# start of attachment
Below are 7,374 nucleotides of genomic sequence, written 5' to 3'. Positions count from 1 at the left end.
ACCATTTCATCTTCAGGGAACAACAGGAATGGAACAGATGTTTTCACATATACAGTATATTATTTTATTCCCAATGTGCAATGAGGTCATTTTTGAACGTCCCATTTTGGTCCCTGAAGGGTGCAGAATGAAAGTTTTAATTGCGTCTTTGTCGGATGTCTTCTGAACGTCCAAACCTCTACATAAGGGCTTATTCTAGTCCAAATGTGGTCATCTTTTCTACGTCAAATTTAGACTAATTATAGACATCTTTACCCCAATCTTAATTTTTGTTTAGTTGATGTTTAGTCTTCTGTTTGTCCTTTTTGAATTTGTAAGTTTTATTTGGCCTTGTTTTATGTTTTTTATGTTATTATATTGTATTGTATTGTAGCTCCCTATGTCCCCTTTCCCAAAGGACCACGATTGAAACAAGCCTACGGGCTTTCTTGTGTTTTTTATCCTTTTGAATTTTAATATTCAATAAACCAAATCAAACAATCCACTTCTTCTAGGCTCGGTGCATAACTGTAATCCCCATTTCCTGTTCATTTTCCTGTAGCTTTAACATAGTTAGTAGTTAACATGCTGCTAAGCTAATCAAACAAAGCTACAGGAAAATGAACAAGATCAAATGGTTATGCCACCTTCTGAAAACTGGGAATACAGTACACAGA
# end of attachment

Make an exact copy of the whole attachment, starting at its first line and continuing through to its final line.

Below are 7,374 nucleotides of genomic sequence, written 5' to 3'. Positions count from 1 at the left end.
ACCATTTCATCTTCAGGGAACAACAGGAATGGAACAGATGTTTTCACATATACAGTATATTATTTTATTCCCAATGTGCAATGAGGTCATTTTTGAACGTCCCATTTTGGTCCCTGAAGGGTGCAGAATGAAAGTTTTAATTGCGTCTTTGTCGGATGTCTTCTGAACGTCCAAACCTCTACATAAGGGCTTATTCTAGTCCAAATGTGGTCATCTTTTCTACGTCAAATTTAGACTAATTATAGACATCTTTACCCCAATCTTAATTTTTGTTTAGTTGATGTTTAGTCTTCTGTTTGTCCTTTTTGAATTTGTAAGTTTTATTTGGCCTTGTTTTATGTTTTTTATGTTATTATATTGTATTGTATTGTAGCTCCCTATGTCCCCTTTCCCAAAGGACCACGATTGAAACAAGCCTACGGGCTTTCTTGTGTTTTTTATCCTTTTGAATTTTAATATTCAATAAACCAAATCAAACAATCCACTTCTTCTAGGCTCGGTGCATAACTGTAATCCCCATTTCCTGTTCATTTTCCTGTAGCTTTAACATAGTTAGTAGTTAACATGCTGCTAAGCTAATCAAACAAAGCTACAGGAAAATGAACAAGATCAAATGGTTATGCCACCTTCTGAAAACTGGGAATACAGTACACAGA